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Disney’s new 3D printed skin makes robots softer and safer for children

3D Printed Soft Skin for Human-Robot Interaction
Robots and children pose a difficult problem. Robots naturally attract the attention of children because of their interactivity,  but they’re also machines with moving parts that can injure a child if they’re allowed to interact without adult oversight. Disney hopes to change all this with a new soft skin and soft touch system that’ll bring the lovable and huggable qualities of Baymax (Big Hero 6) to toy robots around the world.

The skin being developed is designed to protect children from the underlying machinery of a robot without compromising the robot’s functionality. The system uses a 3D printed soft skin module with an airbag-like system that provides a buffer between the child and the robot’s internal frame. The airbag system is comprised of an airtight cavity with pressure sensors that can measure the level of force being applied by the robot. This pressure feedback system allows the robot to apply a soft touch to an object, such as a child that it’s hugging.

Tests with bananas and other similar soft objects demonstrate the effectiveness of the system. When a rigid robot without a pressure feedback system was allowed to interact with a banana, the fruit was bent during the interaction due to the excess pressure exerted by the robot’s fingers. The pressure feedback-equipped robot, though, was able to detect the increase in the airbag pressure and reduce its torque allowing it to touch the banana without damaging it.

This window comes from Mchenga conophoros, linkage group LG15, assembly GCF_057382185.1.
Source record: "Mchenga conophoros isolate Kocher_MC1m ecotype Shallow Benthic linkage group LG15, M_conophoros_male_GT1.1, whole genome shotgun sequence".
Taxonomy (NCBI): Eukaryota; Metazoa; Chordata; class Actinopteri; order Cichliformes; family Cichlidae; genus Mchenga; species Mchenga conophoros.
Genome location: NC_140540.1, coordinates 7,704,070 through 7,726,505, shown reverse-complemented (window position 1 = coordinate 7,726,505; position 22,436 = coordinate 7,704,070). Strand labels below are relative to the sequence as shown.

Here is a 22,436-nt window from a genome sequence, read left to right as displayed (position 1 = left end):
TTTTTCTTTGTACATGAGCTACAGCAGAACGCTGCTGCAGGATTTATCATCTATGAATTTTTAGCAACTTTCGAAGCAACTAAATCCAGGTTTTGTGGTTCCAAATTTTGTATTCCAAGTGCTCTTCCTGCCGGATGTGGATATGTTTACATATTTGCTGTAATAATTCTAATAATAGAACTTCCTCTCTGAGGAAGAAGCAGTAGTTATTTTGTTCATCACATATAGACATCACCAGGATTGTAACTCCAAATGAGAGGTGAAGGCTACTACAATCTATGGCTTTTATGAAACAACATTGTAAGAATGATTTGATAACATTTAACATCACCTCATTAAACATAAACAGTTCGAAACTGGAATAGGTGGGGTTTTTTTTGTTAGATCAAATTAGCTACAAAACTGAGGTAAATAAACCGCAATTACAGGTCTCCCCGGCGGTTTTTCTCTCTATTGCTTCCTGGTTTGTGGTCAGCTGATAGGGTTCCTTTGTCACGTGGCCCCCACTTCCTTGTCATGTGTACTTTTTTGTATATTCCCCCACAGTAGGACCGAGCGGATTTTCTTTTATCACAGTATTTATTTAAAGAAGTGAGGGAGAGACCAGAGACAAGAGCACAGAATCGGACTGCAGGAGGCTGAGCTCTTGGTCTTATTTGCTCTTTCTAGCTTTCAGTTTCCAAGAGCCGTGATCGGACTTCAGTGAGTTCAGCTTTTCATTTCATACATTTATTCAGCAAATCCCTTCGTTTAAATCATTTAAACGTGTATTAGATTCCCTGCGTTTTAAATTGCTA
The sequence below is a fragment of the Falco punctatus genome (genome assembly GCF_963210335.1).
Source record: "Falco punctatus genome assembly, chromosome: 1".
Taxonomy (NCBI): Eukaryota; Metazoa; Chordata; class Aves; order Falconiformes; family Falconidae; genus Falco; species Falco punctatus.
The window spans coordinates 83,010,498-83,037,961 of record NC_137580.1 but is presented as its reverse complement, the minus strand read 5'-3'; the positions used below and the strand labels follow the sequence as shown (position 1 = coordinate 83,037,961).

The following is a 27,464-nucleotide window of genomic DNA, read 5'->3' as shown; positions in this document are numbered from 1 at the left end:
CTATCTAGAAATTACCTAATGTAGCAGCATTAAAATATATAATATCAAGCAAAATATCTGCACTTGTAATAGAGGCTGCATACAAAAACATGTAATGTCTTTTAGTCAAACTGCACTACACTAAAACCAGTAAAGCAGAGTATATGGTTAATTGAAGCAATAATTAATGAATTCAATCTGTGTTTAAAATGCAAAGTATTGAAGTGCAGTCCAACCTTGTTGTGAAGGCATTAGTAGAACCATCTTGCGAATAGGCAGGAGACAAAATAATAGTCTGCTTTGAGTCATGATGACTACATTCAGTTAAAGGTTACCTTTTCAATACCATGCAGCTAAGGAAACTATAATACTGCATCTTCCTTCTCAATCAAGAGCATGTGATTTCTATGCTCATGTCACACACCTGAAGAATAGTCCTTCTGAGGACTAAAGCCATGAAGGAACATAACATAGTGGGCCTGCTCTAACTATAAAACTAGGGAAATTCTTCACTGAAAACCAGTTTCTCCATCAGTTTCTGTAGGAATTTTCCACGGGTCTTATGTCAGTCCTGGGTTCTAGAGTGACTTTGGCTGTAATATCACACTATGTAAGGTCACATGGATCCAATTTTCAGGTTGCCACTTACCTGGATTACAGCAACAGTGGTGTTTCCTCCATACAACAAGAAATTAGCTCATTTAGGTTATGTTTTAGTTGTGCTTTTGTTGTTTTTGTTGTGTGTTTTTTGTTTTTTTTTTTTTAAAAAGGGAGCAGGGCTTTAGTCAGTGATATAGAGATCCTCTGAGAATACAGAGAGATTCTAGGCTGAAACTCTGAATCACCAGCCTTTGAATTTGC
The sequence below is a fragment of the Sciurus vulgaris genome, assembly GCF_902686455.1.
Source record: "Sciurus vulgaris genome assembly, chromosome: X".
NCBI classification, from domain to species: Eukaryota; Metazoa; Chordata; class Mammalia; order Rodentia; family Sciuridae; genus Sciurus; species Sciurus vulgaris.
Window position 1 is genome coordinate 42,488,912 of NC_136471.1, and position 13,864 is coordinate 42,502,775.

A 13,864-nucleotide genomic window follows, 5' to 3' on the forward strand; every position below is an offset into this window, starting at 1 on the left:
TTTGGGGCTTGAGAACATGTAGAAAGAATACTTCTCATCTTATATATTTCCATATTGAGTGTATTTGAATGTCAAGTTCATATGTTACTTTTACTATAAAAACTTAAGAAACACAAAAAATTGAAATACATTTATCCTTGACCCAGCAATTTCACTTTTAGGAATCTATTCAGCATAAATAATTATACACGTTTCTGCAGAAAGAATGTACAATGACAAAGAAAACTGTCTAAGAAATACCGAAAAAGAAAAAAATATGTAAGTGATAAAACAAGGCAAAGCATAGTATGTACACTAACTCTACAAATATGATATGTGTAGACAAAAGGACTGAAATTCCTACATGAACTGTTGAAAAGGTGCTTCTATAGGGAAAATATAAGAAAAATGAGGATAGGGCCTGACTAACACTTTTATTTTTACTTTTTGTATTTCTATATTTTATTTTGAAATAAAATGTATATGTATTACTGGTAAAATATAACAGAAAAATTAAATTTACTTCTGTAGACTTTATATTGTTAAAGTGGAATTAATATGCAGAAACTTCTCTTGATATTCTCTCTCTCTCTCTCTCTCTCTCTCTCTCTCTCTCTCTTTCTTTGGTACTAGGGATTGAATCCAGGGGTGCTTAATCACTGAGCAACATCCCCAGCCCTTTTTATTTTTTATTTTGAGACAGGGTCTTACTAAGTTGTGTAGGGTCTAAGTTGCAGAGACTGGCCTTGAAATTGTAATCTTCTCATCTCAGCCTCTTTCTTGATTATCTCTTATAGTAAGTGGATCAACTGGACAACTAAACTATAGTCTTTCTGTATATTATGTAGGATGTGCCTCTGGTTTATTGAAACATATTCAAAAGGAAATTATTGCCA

Not only does the system protect the children form the robot, it a also protects the robots from the kids. Because it uses an airbag-like system, Disney’s soft skin module also protect the robot when it is knocked down or dropped by its human companion Collision tests show that the module can reduce the peak force of an impact by as much as 32-52 percent and spread the force of a fall out over a longer period of time. Further study is needed in this area as the test designed to measure collision force are designed for industrial scale robots, not the very small collisions between a child and its handheld robot friend.

The work is being spearheaded by Disney Research, a division of the The Walt Disney company that collaborates with researchers worldwide to improve toy and entertainment technology.

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